top of page

Electricity Rules Amendment 2024: Streamlining transmission system operation and tariff guidelines

The Central Government, in the exercise of its powers under Section 176 of the Electricity Act, 2003, has introduced amendments to the Electricity Rules, 2005, with the issuance of the Electricity (Amendment) Rules, 2024. The new rules are set to come into force upon their publication in the Official Gazette.

The amendment focuses on various aspects related to the establishment, operation, and maintenance of dedicated transmission lines. Rule 21 of the existing Electricity Rules, 2005, will be renumbered as Rule 24, with the introduction of new rules preceding it.

One significant change pertains to the licensing requirements for entities involved in the generation of electricity, setting up captive plants, Energy Storage Systems, or consumers with a load of at least 25 MW for Inter-State Transmission System and 10 MW for Intra-State Transmission System. According to the amendment, these entities will not need a license under the Electricity Act for establishing, operating, or maintaining a dedicated transmission line connecting to the grid, provided they adhere to the relevant regulations, technical standards, guidelines, and procedures.

Another crucial aspect covered by the amendment addresses the charges for utilizing the State Transmission Utility network by consumers availing short-term open access or Temporary General Network Access (Temporary-GNA). The amendment stipulates that such charges should not exceed one hundred ten percent of the charges levied on consumers using the State Transmission Utility network on a long-term or General Network Access basis. It also introduces limitations on the additional surcharge imposed on Open Access Consumers, ensuring it does not surpass the per-unit fixed cost of power purchase by the relevant distribution licensee.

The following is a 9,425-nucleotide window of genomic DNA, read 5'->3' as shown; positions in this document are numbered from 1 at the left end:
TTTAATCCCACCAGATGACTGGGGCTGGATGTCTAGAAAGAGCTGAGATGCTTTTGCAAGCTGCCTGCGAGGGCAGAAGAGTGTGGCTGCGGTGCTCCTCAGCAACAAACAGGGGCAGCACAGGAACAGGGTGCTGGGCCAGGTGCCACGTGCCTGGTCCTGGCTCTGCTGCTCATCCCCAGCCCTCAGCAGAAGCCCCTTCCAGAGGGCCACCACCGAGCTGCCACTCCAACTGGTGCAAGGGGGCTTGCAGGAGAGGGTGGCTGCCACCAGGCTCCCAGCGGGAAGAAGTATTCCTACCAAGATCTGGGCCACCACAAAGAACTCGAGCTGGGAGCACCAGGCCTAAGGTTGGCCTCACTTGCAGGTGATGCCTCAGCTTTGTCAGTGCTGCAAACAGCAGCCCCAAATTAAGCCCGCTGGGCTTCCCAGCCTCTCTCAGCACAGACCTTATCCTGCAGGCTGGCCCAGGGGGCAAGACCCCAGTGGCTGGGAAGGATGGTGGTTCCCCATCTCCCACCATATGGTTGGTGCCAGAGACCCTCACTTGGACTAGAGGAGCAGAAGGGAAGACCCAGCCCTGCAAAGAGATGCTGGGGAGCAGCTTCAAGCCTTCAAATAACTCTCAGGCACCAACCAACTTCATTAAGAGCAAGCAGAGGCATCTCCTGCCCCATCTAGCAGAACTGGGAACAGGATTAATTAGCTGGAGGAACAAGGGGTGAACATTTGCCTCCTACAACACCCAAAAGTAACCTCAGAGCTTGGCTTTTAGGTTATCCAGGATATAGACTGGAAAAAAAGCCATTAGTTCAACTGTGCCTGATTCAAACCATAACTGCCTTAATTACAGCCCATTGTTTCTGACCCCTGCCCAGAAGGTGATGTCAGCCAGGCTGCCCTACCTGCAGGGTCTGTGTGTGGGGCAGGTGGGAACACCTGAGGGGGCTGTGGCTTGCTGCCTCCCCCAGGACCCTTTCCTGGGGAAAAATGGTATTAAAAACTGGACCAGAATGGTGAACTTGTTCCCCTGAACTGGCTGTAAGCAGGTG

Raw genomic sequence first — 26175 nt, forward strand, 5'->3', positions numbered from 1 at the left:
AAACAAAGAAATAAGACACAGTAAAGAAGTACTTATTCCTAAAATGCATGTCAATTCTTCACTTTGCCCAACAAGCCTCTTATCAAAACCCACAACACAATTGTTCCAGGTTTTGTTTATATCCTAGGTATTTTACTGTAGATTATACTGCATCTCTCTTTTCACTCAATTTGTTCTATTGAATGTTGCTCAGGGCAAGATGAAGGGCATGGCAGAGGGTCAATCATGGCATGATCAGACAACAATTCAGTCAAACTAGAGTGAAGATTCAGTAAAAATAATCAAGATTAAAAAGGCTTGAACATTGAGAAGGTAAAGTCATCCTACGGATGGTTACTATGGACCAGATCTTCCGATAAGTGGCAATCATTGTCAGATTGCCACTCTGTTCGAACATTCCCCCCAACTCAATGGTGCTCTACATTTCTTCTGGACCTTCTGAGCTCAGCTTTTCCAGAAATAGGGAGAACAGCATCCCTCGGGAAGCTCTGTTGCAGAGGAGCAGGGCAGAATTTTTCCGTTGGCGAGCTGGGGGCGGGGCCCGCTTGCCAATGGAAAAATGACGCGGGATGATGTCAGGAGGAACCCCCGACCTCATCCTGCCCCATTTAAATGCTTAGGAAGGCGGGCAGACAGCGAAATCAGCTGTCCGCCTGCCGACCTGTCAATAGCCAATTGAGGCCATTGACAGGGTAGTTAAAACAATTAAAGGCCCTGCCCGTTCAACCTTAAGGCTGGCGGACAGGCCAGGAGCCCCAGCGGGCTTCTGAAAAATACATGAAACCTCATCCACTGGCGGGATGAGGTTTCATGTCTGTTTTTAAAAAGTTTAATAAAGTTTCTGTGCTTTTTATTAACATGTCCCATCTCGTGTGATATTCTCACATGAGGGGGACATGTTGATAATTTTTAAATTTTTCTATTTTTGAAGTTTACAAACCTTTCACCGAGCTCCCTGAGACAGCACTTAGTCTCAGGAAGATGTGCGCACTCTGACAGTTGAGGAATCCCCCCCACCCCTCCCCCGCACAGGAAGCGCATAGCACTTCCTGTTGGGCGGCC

The provision includes specific conditions for the reduction of the additional surcharge for those availing General Network Access or Open Access, linearly decreasing over four years from the date of grant. Notably, the surcharge won’t apply for Open Access Consumers to the extent of maintaining their contract demand with the distribution licensees.

The amendment further defines General Network Access and Temporary-GNA in alignment with the Central Electricity Regulatory Commission (Connectivity and General Network Access to the inter-State Transmission System) Regulations, 2022.

On the tariff front, the amendment emphasizes the need for cost-reflective pricing, ensuring there is no gap between the approved Annual Revenue Requirement and the estimated annual revenue from the approved tariff. In cases of natural calamities leading to a gap, the amendment outlines specific conditions for its management, restricting the gap to three percent of the approved Annual Revenue Requirement and stipulating a liquidation plan over a maximum of three equal yearly installments from the next financial year.

Additionally, for any existing gaps between the approved Annual Revenue Requirement and estimated annual revenue from the approved tariff as of the date of the rules’ notification, the amendment allows for liquidation over a maximum of seven equal yearly installments, starting from the next financial year. The carrying costs are to be calculated at the base rate of the Late Payment Surcharge, as specified in the Electricity (Late Payment Surcharge and Related Matters) Rules, 2022. In essence, these amendments aim to streamline and regulate various aspects of the electricity sector, ensuring a more efficient and transparent framework for the establishment and operation of dedicated transmission lines and addressing issues related to tariffs and surcharges.


Related News

bottom of page